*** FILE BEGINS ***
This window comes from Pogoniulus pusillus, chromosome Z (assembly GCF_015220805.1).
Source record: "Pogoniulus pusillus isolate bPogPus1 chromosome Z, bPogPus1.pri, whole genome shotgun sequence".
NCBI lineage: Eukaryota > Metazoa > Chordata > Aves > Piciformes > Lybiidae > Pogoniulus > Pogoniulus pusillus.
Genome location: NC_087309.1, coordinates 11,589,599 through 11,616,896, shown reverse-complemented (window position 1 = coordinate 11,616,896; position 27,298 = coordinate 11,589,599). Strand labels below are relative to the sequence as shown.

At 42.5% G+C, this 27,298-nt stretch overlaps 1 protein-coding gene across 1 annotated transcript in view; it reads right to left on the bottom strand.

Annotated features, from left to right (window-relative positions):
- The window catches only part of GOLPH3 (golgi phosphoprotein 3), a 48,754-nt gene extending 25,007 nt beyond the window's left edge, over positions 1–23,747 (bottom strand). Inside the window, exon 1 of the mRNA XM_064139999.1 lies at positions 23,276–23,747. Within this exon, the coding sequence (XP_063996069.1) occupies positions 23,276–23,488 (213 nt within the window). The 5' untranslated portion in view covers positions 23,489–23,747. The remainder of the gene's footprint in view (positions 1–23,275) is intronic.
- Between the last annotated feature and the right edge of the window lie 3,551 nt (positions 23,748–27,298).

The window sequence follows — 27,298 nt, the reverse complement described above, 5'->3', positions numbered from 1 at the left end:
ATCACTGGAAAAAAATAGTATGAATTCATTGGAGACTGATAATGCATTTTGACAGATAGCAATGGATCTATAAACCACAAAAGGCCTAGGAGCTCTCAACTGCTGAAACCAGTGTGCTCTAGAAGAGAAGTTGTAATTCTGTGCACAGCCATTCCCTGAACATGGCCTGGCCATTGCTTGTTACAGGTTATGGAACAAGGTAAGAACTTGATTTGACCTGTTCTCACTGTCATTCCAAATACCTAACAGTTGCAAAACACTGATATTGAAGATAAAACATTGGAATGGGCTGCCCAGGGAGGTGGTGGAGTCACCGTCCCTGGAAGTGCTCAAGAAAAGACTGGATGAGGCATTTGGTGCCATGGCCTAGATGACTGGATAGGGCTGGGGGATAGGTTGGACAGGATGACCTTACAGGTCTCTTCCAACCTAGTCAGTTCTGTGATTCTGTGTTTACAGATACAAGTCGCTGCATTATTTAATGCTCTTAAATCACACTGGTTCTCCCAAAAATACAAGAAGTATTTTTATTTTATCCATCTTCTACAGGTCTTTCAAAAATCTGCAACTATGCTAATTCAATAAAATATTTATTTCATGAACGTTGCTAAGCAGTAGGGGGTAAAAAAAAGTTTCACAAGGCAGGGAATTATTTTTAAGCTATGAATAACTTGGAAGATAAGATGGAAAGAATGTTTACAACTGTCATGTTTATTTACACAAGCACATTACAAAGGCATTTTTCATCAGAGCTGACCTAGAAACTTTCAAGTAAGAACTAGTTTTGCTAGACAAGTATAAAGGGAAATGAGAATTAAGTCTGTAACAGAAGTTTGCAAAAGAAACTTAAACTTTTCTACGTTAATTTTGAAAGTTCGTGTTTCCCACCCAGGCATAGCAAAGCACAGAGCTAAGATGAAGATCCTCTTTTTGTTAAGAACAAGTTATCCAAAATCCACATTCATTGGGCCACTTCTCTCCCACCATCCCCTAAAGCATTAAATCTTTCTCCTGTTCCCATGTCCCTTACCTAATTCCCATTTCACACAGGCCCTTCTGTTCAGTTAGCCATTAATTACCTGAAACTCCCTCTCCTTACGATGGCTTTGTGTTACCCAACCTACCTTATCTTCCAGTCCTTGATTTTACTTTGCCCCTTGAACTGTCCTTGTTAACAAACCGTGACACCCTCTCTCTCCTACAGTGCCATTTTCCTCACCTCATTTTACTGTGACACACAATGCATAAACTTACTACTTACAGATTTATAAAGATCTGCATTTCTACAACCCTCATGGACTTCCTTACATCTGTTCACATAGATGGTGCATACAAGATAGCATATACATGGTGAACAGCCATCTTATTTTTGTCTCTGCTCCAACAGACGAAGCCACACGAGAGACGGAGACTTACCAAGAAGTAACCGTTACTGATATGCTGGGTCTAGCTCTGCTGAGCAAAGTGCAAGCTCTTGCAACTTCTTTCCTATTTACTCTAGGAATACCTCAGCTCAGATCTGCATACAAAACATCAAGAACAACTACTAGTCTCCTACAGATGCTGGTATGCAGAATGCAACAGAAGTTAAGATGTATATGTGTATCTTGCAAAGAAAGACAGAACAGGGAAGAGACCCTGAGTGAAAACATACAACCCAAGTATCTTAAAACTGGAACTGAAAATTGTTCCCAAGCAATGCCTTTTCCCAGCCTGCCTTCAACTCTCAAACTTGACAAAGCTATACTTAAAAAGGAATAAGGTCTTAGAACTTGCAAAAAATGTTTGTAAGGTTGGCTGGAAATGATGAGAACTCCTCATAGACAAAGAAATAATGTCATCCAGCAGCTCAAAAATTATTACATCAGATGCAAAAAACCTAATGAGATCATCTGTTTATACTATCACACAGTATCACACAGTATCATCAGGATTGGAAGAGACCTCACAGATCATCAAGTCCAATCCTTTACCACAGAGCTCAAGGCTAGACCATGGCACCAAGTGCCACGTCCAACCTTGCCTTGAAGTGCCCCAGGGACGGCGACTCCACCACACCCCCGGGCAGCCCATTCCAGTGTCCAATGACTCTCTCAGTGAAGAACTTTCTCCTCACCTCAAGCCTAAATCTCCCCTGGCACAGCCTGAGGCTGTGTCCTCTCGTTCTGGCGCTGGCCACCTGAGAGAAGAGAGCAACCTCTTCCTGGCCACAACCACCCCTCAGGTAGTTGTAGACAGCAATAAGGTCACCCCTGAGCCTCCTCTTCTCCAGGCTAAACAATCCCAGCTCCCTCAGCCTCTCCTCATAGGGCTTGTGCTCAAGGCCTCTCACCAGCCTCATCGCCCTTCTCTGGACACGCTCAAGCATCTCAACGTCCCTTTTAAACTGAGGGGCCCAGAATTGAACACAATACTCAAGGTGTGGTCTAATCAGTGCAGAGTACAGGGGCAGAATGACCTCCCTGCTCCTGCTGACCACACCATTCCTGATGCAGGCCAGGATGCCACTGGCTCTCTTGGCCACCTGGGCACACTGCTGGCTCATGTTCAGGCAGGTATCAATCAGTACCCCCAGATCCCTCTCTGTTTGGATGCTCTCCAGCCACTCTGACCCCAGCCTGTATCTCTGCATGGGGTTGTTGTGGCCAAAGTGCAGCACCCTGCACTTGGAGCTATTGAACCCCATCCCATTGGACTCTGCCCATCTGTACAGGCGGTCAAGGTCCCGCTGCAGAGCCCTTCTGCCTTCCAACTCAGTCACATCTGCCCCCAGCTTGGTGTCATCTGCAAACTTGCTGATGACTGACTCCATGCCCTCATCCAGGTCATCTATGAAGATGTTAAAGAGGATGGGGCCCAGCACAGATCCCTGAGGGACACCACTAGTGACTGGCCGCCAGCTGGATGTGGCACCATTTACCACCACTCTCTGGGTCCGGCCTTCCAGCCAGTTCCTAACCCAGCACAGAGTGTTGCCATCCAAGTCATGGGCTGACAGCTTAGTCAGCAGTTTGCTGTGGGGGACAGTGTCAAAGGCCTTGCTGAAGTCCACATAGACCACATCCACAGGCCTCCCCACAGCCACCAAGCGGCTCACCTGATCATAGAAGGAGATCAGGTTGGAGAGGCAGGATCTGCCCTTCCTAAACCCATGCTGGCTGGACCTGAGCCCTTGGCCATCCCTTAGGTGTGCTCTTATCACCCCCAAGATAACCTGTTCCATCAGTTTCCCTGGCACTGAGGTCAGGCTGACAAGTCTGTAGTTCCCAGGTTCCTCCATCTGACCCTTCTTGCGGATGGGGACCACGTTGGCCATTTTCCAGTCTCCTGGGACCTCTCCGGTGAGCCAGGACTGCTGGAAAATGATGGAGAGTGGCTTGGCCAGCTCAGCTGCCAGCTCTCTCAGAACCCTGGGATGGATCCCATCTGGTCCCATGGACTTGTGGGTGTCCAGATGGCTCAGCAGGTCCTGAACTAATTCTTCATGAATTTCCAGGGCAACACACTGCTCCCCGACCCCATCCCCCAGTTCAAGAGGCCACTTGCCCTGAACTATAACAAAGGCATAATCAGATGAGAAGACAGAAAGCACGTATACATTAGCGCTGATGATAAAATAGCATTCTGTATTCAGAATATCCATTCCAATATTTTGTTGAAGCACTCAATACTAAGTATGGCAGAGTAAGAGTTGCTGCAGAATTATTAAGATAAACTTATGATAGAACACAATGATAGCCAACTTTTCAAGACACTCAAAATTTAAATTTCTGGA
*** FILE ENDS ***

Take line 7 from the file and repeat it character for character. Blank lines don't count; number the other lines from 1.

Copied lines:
- The window catches only part of GOLPH3 (golgi phosphoprotein 3), a 48,754-nt gene extending 25,007 nt beyond the window's left edge, over positions 1–23,747 (bottom strand). Inside the window, exon 1 of the mRNA XM_064139999.1 lies at positions 23,276–23,747. Within this exon, the coding sequence (XP_063996069.1) occupies positions 23,276–23,488 (213 nt within the window). The 5' untranslated portion in view covers positions 23,489–23,747. The remainder of the gene's footprint in view (positions 1–23,275) is intronic.